Use this URL to cite or link to this record in EThOS: https://ethos.bl.uk/OrderDetails.do?uin=uk.bl.ethos.759581
Title: Increasing adherence to digital mental health interventions delivered in the workplace
Author: Carolan, Stephany
ISNI:       0000 0004 7431 6155
Awarding Body: University of Sussex
Current Institution: University of Sussex
Date of Award: 2018
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Abstract:
Background: Work related stress, depression and anxiety are common. Despite evidence that these problems can be successfully treated in the workplace, take-up of psychological treatments by workers is low, resulting in many going untreated. One way to address this may be through the use of digital mental health interventions (DMHIs) in the workplace, but there is a lack of information about their appeal and effectiveness. Research questions: 1. What is the evidence for delivering DMHIs in the workplace? 2. What are the advantages and disadvantages to delivering DMHIs in the workplace? 3. What features of DMHIs influence engagement and adherence? What can be done to improve these? 4. What are employers' priorities when selecting DMHIs for their workforce? Method of investigation: Mixed methods were used to answer the research questions. Summary of conclusions: There is evidence for the efficacy of workplace DMHIs, especially if they are delivered over a short timeframe, utilise secondary modalities to deliver the interventions (emails and text messages), and use elements of persuasive technology (self-monitoring and tailoring). Use of online-facilitated discussion groups may increase engagement. Both employees and employers identified convenience, flexibility, and anonymity as advantages of DMHIs. Employers also valued the potential of DMHIs to reach many employees. The main barrier to engagement for employees was lack of time. For employers, barriers to purchasing DMHIs were employees' lack of access to equipment, and their low interest and skills. Cost and effectiveness were priorities for decision makers when purchasing DMHIs. Further work needs to be done with workers and employers to design and deliver DMHIs that meet both their needs.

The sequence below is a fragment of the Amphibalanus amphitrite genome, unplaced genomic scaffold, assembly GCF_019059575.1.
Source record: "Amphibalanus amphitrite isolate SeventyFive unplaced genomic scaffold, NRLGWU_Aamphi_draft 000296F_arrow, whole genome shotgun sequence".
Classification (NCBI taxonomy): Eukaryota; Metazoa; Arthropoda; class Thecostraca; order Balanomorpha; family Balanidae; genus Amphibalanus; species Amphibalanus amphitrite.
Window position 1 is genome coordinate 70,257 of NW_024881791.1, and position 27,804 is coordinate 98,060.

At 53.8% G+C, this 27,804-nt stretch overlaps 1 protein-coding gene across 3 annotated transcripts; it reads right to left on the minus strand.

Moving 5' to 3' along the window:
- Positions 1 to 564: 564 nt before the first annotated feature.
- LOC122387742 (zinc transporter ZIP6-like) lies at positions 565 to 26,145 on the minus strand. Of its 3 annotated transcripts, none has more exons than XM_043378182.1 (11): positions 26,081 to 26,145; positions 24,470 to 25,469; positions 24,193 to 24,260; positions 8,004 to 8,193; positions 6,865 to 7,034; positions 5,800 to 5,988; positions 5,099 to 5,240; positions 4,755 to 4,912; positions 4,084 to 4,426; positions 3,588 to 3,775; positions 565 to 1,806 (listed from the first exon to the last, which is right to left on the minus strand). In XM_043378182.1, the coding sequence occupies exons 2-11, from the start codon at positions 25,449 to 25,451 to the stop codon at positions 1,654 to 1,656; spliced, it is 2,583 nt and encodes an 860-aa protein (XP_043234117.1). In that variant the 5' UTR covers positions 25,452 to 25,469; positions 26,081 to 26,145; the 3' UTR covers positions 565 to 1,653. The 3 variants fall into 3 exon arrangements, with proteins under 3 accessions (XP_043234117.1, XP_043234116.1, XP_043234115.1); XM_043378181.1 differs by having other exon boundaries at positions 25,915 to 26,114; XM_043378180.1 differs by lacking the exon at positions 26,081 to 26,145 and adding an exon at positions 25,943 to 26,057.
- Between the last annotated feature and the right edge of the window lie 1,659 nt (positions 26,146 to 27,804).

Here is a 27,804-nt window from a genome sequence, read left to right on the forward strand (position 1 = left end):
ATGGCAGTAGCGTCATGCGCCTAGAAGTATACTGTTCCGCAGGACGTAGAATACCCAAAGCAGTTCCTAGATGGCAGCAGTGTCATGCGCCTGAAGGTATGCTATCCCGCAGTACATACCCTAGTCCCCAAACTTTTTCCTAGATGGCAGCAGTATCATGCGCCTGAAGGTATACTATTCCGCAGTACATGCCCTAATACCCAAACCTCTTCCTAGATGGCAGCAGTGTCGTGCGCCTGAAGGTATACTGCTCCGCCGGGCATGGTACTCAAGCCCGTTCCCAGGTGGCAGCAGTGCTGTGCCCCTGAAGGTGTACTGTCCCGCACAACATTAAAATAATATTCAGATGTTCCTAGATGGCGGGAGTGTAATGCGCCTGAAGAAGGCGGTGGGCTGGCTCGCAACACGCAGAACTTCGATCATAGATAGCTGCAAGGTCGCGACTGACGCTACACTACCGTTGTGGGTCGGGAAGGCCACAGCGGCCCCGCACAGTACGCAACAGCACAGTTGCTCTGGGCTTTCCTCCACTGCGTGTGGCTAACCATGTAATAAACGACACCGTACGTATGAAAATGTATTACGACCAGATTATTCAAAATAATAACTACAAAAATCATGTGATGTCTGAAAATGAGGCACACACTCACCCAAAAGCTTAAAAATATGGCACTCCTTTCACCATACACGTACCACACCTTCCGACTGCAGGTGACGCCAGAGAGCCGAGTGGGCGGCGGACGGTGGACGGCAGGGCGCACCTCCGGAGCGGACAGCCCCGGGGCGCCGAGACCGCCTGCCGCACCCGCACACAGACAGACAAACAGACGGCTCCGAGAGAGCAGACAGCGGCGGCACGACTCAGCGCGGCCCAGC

Supervisor: Not available Sponsor: Not available
Qualification Name: Thesis (Ph.D.) Qualification Level: Doctoral
EThOS ID: uk.bl.ethos.759581  DOI: Not available
Keywords: RC0489.D35 Data processing. Including computer-assisted psychotherapy
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